So they’re talking about making a live-action Transformers movie. Nerdy fan-boys, commence pants-wetting.
I’m going to run the risk of pissing off some of my readership by saying: the treasured cartoons of your childhood? They’re shit. Crapulous drivel, devoid of redeeming value. Even as “camp” they suck. Transformers? Voltron? GI-Joe? Ninja Turtles? All crap. And your preciously geeky action figure collection? Grow up.
I don’t just say this because I had no TV growing up, and my dad forbade me to watch Transformers at friend’s houses because it was “demonic”. If those shows were on today I’d ban them in my household on purely esthetic grounds, just as I would their modern equivalents. The fact that children are able to watch such programming without being distracted by nearby potted plants astounds me. Granted, I used to watch disney’s wretched after-school offerings when I stayed at my grandparent’s house, but in my defense, there wasn’t much to do. I’m still ashamed I wasted those hours though.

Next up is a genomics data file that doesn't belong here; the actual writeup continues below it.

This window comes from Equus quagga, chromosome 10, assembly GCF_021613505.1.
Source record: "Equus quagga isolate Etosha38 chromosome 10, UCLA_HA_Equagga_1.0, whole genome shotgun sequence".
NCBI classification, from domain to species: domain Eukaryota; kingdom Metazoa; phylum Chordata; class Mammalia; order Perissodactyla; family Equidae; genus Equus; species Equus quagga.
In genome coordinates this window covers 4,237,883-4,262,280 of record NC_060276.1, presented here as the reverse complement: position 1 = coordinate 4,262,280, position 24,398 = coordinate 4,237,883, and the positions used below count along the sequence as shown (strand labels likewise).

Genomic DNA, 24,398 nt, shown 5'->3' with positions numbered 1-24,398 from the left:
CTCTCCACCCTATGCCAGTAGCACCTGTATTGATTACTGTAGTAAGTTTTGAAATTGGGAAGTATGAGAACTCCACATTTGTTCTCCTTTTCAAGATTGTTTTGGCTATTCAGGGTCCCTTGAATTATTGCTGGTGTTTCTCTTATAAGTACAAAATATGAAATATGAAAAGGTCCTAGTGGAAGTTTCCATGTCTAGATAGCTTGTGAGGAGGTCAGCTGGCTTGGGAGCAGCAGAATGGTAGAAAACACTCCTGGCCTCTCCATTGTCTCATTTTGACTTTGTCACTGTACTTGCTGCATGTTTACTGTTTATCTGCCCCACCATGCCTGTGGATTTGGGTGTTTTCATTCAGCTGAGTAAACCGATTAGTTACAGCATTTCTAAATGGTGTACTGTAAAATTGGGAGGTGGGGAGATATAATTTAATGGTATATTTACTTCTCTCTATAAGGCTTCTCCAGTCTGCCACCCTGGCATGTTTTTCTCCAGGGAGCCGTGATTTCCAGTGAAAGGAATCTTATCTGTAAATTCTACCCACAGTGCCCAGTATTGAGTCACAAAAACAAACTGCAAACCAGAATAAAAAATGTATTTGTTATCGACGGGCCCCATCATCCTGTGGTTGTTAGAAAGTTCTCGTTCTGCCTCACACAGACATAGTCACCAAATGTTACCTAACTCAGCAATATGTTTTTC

I’m continually amazed at the ability of the entertainment industry to capitalize on nostalgia for programming best forgotten. I guess it’s true what they say about the twixters, a generation in their twenties or older who refuse to move on from their childhood. And I’m not talking about hanging on to the wonder and innocence of childhood, but rather clinging to the stultifying banality of pre-packaged fads and inane entertainment and of having nothing more pressing to argue about then whether Superman can beat up Spider-man.
Growing up doesn’t mean giving up your imagination. It means re-engaging it to tackle it’s greatest challenge: re-imagining the world. Maybe if my generation weren’t safely wrapped up in the corporate-sponsored dreamlands of their youth, they’d be more effective at changing that world.